Why Deferring Common Area Repairs Could Cost You Thousands

By: Mitchell Drimmer, CAM

As a homeowner, you want to ensure your property is well-maintained and secure. However, deferring maintenance of common areas could lead to increased expenses that cost your HOA thousands of dollars. In this article, we will explore the hidden costs that arise from deferred maintenance and provide practical tips on how to avoid them. From increased repair fees to legal expenses related to lawsuits, we will delve into the real-life consequences of delaying common area repairs. By the end of this article, you will have a clear understanding of why maintaining your common areas is crucial and how you can save your association from unnecessary expenses.

Increased Repair Costs Due to Inflation

It’s no secret that the cost of labor, supplies, and materials necessary to repair and replace standard area components increase annually, thanks to inflation. Most reserve studies include a 1.5-3% inflation rate in the calculations. However, in real life, this rate fluctuates wildly and is often higher. For example, this U.S. inflation calculator shows that in 2021 inflation was 4.7%, and in 2022 it skyrocketed to 8%. 2023 is already at an average of 4.9%, with data only available through April. 

Inflation means that in a stable economic climate, the proposed cost for inspection, repairs, and replacement of the association’s balconies rises by 1.5-3% every year the project is delayed. In times like the present, costs could increase by 5-8% in a single year, even if the damage magically does not get worse, which it will. So, it’s simple math that the sooner the work gets completed, the lower the total cost.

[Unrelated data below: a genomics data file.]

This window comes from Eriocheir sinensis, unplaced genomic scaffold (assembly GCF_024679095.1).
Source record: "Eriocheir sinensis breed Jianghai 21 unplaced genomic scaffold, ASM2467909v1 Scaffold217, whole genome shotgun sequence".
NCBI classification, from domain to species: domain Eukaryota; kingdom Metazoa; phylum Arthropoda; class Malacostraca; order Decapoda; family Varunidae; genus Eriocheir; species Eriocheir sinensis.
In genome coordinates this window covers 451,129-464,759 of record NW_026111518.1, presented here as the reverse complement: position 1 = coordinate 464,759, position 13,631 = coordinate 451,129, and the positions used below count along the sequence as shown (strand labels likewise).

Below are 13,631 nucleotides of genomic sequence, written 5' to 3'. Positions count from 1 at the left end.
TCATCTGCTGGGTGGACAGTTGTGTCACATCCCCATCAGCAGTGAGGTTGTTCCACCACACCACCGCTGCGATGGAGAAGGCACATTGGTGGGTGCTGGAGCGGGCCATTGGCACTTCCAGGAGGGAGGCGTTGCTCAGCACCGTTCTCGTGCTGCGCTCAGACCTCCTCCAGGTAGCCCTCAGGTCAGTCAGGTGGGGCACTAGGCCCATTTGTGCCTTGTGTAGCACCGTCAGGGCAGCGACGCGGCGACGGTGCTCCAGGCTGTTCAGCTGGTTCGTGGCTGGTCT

More Significant Damage

Another consequence of deferring common area repairs is the probability of more significant damage to the property. Issues like roof leaks, cracked pavements, and faulty elevator mechanisms worsen over time if left unaddressed. As the damage increases, repair costs also increase, leaving the association with a much more substantial bill to foot. The longer you wait to address repairs, the more you stand to lose in terms of time, money, and legal disputes. 

The risks of allowing minor issues to spiral out of control can be debilitating. As water damage spreads or structural problems worsen, it can lead to a chain reaction of damage that ultimately requires much more significant repairs. For example, a leaking roof can cause mold to grow, which, if left unaddressed, can become a health hazard for residents. Once the mold is present, more extensive measures are required to eradicate it, leading to even more significant expenses for the association.